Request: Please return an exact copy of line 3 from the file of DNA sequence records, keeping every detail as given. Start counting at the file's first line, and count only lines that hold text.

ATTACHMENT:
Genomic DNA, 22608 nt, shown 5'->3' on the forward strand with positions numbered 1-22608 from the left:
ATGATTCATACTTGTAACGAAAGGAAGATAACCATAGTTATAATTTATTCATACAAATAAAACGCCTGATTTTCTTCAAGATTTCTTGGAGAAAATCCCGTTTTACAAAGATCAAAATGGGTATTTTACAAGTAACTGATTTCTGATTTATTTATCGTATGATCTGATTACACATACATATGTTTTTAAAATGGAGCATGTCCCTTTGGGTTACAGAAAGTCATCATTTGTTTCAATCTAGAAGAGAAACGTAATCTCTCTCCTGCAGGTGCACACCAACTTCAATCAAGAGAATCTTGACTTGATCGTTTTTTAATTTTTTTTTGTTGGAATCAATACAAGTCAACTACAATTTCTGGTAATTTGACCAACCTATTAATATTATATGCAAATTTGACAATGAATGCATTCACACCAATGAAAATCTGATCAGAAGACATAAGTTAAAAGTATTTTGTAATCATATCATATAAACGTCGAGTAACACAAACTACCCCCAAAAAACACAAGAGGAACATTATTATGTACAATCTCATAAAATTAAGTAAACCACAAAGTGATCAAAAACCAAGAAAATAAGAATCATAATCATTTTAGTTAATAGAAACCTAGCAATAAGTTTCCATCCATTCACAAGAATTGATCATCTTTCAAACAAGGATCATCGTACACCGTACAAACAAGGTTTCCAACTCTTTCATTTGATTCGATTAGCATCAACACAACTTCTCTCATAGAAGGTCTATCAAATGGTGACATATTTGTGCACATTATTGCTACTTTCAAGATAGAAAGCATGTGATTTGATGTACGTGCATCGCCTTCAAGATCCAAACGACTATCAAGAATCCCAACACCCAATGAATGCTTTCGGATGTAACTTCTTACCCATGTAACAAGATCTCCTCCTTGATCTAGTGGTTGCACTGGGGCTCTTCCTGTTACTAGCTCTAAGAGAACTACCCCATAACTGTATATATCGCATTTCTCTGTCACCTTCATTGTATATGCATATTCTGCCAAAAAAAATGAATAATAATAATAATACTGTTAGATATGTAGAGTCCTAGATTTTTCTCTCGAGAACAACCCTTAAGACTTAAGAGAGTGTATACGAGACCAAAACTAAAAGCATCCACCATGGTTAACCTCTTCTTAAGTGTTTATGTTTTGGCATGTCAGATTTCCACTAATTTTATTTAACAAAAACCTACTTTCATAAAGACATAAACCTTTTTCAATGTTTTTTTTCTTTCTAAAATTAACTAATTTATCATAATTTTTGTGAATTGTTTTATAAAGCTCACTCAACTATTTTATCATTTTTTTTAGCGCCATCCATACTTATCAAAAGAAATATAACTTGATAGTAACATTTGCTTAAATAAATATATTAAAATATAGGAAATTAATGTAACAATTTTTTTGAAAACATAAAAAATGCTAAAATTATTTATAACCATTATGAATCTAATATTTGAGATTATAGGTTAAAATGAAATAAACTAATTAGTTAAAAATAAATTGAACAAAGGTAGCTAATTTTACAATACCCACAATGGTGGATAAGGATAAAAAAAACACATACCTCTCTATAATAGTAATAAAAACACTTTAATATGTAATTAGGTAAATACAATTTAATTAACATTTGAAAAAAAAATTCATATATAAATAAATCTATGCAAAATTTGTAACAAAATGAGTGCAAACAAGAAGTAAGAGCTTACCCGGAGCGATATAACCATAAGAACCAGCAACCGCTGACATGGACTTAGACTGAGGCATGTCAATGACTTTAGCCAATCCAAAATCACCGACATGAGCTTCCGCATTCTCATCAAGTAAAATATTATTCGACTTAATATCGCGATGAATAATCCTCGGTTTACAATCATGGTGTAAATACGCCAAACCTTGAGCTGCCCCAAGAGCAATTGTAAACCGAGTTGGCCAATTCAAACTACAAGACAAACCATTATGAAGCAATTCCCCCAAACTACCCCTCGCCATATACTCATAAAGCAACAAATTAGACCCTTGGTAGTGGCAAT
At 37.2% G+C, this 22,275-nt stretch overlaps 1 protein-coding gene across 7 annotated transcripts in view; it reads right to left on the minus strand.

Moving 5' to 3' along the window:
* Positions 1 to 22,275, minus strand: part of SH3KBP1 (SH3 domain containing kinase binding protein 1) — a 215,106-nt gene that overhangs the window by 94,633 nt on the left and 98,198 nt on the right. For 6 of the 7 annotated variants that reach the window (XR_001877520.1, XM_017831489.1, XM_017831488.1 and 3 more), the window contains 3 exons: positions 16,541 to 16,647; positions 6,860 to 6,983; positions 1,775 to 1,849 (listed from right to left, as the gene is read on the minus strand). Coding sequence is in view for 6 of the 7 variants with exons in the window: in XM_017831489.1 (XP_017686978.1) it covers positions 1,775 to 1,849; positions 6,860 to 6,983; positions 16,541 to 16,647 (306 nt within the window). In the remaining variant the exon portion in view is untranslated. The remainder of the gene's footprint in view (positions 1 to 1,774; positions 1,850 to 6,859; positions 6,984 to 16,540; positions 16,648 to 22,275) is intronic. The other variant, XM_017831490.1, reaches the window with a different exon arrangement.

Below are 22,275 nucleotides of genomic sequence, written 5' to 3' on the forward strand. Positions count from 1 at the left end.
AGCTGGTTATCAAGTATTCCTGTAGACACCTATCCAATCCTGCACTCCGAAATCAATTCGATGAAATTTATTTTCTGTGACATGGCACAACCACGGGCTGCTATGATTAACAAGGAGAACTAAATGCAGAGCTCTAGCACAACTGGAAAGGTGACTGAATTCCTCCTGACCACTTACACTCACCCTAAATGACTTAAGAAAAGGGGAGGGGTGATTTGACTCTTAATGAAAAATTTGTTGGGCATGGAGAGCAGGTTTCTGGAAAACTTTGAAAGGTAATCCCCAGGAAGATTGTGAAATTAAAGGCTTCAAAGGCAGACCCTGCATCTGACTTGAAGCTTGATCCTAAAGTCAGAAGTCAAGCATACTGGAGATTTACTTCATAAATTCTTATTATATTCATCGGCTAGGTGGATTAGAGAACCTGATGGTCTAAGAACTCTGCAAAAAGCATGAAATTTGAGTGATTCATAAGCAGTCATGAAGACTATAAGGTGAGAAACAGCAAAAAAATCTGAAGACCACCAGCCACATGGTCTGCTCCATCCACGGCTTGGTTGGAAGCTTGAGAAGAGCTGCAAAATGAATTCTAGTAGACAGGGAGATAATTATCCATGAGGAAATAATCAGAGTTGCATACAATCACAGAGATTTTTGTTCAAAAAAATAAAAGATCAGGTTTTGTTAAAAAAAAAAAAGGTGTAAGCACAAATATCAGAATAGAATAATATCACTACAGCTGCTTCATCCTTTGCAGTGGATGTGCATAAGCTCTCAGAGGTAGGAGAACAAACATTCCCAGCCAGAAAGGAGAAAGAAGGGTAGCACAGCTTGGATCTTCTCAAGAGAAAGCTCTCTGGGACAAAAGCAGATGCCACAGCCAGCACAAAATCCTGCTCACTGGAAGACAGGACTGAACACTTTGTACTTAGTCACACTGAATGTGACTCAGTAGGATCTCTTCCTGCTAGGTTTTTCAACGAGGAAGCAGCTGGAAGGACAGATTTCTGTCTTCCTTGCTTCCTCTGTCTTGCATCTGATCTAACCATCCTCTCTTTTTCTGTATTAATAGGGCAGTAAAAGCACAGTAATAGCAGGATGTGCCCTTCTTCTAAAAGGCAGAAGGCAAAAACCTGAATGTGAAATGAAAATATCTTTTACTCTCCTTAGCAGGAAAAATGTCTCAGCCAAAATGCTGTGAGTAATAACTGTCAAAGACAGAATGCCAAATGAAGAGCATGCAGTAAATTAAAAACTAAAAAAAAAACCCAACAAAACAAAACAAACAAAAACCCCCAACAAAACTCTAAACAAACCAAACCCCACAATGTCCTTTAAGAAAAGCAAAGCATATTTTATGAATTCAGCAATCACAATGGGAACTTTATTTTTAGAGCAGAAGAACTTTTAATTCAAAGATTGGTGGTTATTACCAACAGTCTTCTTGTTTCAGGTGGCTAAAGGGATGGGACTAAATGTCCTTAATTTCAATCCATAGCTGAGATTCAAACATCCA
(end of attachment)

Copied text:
At 37.2% G+C, this 22,275-nt stretch overlaps 1 protein-coding gene across 7 annotated transcripts in view; it reads right to left on the minus strand.